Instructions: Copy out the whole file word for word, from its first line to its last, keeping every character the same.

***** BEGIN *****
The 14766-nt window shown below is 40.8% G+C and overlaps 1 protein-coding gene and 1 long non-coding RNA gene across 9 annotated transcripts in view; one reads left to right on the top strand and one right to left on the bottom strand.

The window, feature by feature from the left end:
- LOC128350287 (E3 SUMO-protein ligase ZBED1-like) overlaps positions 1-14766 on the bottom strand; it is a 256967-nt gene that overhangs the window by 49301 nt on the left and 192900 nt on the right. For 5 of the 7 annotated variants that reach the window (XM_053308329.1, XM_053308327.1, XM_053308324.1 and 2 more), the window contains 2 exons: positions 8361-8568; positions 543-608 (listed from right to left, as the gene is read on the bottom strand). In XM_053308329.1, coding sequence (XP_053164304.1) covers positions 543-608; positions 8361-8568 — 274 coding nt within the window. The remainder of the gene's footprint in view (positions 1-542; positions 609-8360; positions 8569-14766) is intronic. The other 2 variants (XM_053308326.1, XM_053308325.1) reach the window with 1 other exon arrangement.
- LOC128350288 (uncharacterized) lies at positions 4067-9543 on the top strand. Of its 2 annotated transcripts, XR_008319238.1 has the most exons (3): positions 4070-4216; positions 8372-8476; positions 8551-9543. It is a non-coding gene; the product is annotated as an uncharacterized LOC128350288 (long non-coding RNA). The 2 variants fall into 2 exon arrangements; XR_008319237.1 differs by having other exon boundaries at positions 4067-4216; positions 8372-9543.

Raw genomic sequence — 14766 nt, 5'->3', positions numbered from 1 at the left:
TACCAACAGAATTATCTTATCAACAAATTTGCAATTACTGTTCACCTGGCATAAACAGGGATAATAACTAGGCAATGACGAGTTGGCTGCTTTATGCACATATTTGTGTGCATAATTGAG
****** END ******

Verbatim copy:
The 14766-nt window shown below is 40.8% G+C and overlaps 1 protein-coding gene and 1 long non-coding RNA gene across 9 annotated transcripts in view; one reads left to right on the top strand and one right to left on the bottom strand.

The window, feature by feature from the left end:
- LOC128350287 (E3 SUMO-protein ligase ZBED1-like) overlaps positions 1-14766 on the bottom strand; it is a 256967-nt gene that overhangs the window by 49301 nt on the left and 192900 nt on the right. For 5 of the 7 annotated variants that reach the window (XM_053308329.1, XM_053308327.1, XM_053308324.1 and 2 more), the window contains 2 exons: positions 8361-8568; positions 543-608 (listed from right to left, as the gene is read on the bottom strand). In XM_053308329.1, coding sequence (XP_053164304.1) covers positions 543-608; positions 8361-8568 — 274 coding nt within the window. The remainder of the gene's footprint in view (positions 1-542; positions 609-8360; positions 8569-14766) is intronic. The other 2 variants (XM_053308326.1, XM_053308325.1) reach the window with 1 other exon arrangement.
- LOC128350288 (uncharacterized) lies at positions 4067-9543 on the top strand. Of its 2 annotated transcripts, XR_008319238.1 has the most exons (3): positions 4070-4216; positions 8372-8476; positions 8551-9543. It is a non-coding gene; the product is annotated as an uncharacterized LOC128350288 (long non-coding RNA). The 2 variants fall into 2 exon arrangements; XR_008319237.1 differs by having other exon boundaries at positions 4067-4216; positions 8372-9543.

Raw genomic sequence — 14766 nt, 5'->3', positions numbered from 1 at the left:
TACCAACAGAATTATCTTATCAACAAATTTGCAATTACTGTTCACCTGGCATAAACAGGGATAATAACTAGGCAATGACGAGTTGGCTGCTTTATGCACATATTTGTGTGCATAATTGAG